Implementation of the Land Redistribution for Agricultural Development (LRAD) Programme:
Its accomplishments and challenges

Glen Sonwabo Thomas
Department of Land Affairs

Paper presented at the Harold Wolpe Memorial Trust conference “The land question in South Africa: The challenge of transformation and redistribution”, held at the V&A Hotel, Waterfront, Cape Town, 25-27 March 2004



This paper briefly highlights the accomplishments and challenges facing post-colonial and-apartheid South Africa in the implementation of the Land Redistribution for Agricultural Development Sub-Programme (LRAD) of the Land Redistribution Programme. These are presented below in the form of a PowerPoint slide show. The paper also briefly provides a historical and political context from which the land question in this country arises and the state’s response in addressing it as well as a brief general appraisal of the land redistribution programme until 2000. This context is important for the appreciation of the objectives of the LRAD in particular and the land reform programme in general.


2.1. Its Historical and Political Context

The importance of land reform in South Africa arises from the scale and scope of land dispossession of the African people that took place since 1652. The dispossession was aimed at control and dominance over the black majority of this country by a white minority. Platzky and Walker (1985) provide a comprehensive account of the historical and political context of this dispossession, particularly from the late 19th century until the 1940s. What follows is a summarised version of thereof:

By the end of the 19th century millions of African people were displaced from their ancestral land into ever smaller and poorer patches of land resulting in overcrowding and environmental degradation. These were later to be known as the ‘native’ reserves, which served as pools of cheap migrant labour for white-owned farms and mining companies.

Many Africans were forced to enter into labour tenant arrangements with white landowners/farmers. Others were sharecroppers and rent tenants on privately owned white land. Only a very small number of Africans had title to their land. Africans could not buy land freely – in some cases they could only acquire individual title to land under a complicated and restricted system of trusteeship, where the Commissioner of Native Affairs held the land in trust for them. In other cases Africans organized themselves in groups and syndicates to buy farms cheaply often with the backing of missionaries. By 1910, in Natal alone, Africans owned about 160 000 ha of land.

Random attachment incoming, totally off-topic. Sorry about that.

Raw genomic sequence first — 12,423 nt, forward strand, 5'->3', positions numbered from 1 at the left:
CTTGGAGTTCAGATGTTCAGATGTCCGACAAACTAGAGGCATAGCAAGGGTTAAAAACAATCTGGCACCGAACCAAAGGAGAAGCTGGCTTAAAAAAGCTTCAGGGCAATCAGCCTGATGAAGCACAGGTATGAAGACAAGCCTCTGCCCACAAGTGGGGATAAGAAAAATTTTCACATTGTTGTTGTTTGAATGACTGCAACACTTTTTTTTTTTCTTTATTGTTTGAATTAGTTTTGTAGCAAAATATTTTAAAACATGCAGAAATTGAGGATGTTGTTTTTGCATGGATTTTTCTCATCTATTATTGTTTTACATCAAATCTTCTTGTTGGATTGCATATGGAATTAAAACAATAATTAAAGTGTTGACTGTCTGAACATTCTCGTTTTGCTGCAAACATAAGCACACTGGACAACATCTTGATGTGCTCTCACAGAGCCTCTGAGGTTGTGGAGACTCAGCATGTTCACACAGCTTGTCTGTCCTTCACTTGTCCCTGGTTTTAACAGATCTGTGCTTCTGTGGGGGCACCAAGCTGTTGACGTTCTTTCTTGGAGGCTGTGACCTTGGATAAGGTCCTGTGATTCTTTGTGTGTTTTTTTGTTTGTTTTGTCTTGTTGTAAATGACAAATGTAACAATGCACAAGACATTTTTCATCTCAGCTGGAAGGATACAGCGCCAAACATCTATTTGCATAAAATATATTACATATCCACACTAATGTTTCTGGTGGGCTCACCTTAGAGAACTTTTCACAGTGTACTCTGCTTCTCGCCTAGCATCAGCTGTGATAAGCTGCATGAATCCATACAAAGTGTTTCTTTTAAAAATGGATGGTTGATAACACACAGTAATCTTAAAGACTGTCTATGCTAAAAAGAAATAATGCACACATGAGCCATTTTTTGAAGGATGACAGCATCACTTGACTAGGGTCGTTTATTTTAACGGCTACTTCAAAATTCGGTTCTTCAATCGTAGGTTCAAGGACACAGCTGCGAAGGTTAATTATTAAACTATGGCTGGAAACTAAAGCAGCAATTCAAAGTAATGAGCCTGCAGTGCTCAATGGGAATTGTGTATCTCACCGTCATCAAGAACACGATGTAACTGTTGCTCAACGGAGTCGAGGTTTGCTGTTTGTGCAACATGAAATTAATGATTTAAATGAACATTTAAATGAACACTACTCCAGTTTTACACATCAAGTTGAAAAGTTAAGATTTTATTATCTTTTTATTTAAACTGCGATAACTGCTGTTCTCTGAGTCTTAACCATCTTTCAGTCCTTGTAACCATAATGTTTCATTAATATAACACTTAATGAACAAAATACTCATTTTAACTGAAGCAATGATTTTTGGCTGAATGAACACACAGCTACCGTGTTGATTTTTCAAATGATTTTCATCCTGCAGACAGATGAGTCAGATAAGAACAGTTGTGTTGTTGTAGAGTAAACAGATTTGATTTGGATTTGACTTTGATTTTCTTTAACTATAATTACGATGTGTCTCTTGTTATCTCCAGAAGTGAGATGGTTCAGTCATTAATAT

During the first three decades of the 20th century there were struggles within the white ruling class over the precise nature of the uniform native policy that they all agreed was necessary. The differences arose from the inheritance of the different systems of African administration in the four provinces before 1910 and the contradictory views of white farmers and mining companies on the principle of African reserves. White farmers did not support the idea and white mineworkers did not share the same interests with their bosses on the mines and in the factories.

The first government of the Union of South Africa in 1910 came up with a native policy whose main thrust was to promote a stable labour supply for industry and simultaneously supporting the efforts of the large white maize farmers to smash the independent African peasantry. This policy was expressed in the form of the Native Lands Act of 1913. This legislation shaped land policies in this country until the advent of a democratic state in 1994. Under the 1913 Land Act the reserves became the only areas where Africans could lawfully acquire land. They could not buy or rent land outside the proclaimed boundaries of the reserves. Rent tenant or sharecropping arrangements were to be phased out over time. No Africans were allowed to live on white-owned land unless they were labour tenants or full-time wage workers. This resulted in a spate of forced removals that saw thousands of sharecroppers and their families being driven off the land without alternative accommodation. Sol Plaatje’s Native Life in South Africa describes these first mass removals in great detail.

In 1936 the conflict within the white ruling class was finally resolved. The voting rights of the Africans in the Cape were traded for allocation of additional land to the reserves. However, the land had already been promised in 1913 and thus no gain for the African population at all. This compromise was sealed by the enactment of the Development Trust and Land Act of 1936 which established the South African Native Trust (later the Bantu Trust and again later the Development Trust). The Trust was empowered to acquire the land to be added to the reserves and to administer it. It became the registered owner of almost all land in the reserves and thus ownership in the reserves vested in the Trust not the people who lived there. The Act also tightened the controls that governed the terms on which the Africans were to be allowed to live and work in the white rural areas.